Scuba Diving and Snorkeling in the Galapagos
The Galapagos Islands are among the top diving and snorkeling sites in the world for a reason: the diversity of the underwater creatures you see rivals the number of rare, land-loving wildlife you’ve heard so much about. In fact, nearly 20% of the marine life thriving in the Galapagos and 35% of the marine invertebrates in the waters of these thirteen islands are found nowhere else in the world.
Taking a Galapagos Dive Trip: Geography Is Everything
The unique diversity of fish exists because three different ocean currents converge in the Galapagos. Currents from the southeast and west carry super cold water to the area, and currents flowing from the northeast bring warm water. That meet-up of currents creates varied underwater ecosystems. Divers may be surrounded by tropical species of fish one day and sub-Antarctic varieties on another.
Beneath the surface are a variety of coral reefs, steep cliffs, volcanic peaks, and sub-marine mountain ridges, all of which also contribute to the unusual ecosystems around the islands. And then, of course, there are the deep ocean waters a bit further out.
It’s not unusual for deep divers to be surrounded by schools of hammerhead sharks and surprised by whale sharks, the largest fish found anywhere on earth.
Snorkelers not only swim through a colorful mix of butterflyfish, parrot fish, and angel fish, blue-footed boobies and marine iguanas diving for lunch will also entertain them.
For a complete list of fish possibilities in the Galapagos, visit FishBase. This extremely wide variety of marine life surrounding the islands makes taking a Galapagos Dive Trip a once-in-a-lifetime experience.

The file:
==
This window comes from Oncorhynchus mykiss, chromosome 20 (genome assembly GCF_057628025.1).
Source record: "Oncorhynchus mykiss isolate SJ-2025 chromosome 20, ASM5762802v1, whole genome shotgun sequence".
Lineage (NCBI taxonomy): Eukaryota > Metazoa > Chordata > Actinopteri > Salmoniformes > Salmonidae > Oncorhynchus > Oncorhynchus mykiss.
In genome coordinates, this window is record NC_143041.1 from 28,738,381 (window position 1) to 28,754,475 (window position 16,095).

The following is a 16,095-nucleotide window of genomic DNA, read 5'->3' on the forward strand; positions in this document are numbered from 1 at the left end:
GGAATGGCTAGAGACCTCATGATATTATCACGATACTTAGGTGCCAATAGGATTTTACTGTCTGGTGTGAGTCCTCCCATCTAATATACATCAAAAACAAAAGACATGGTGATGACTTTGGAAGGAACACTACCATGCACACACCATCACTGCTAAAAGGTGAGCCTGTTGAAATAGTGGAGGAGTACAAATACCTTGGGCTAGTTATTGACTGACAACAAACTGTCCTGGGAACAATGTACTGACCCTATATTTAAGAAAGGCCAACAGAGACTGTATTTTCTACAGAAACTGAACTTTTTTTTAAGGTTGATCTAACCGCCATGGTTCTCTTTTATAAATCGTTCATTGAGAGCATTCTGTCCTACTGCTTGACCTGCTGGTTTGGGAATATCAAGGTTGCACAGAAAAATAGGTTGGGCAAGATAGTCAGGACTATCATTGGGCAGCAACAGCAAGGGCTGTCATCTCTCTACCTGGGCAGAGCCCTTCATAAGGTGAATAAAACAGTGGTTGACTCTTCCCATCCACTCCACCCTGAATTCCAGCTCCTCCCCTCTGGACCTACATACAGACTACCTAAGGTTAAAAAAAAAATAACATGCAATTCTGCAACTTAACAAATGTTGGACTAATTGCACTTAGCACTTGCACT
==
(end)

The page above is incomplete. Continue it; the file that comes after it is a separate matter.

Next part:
Scuba Diving in the Galapagos
Diving here is not for the faint of heart or the inexperienced. The currents are quite cold and strong and the deep-water fish are, well… very deep. This is not the place for “resort” divers or those newly certified in a swimming pool. Rather, one must have proof of PADI certification and a willingness to be honest about his or her experience in deep water dives. If you’ve not done it before, stick to snorkeling. There are still plenty of amazing fish to see in shallower waters.
For those who are comfortable in challenging waters, there are several options for taking a Galapagos dive trip:
- Ships that offer occasional diving, meaning that on a weeklong cruise, divers will go out on several immersions.
- Few boats offer combined snorkeling and diving options, but if you want to do both, be sure to check that the ship you choose can accommodate your preferences.
- Liveaboard ships are at sea for the entire week and travel to some of the more remote waters for one or two dives each day. Most also have Zodiacs to ferry you from one area to another, supply or rent assorted scuba equipment, and may have underwater cameras. All have experienced dive masters on board.
Snorkeling in the Galapagos
There’s no end to possibilities for snorkelers. If you are overnighting at hotels, you can take day trips to snorkeling areas. Visitors on cruises are given ample opportunity for snorkeling in waters where fish are abundant, and most rent all the equipment you may need, including a “shortie” wetsuit.
Nevertheless, we suggest that you invest in a mask that fits well since the ones provided on the ship are not necessarily one-size-fits-all. If you’re buying one, check out the newer full-face masks with the snorkel attached. We also suggest that snorkelers, especially children or weak swimmers, wear a life vest for extra security.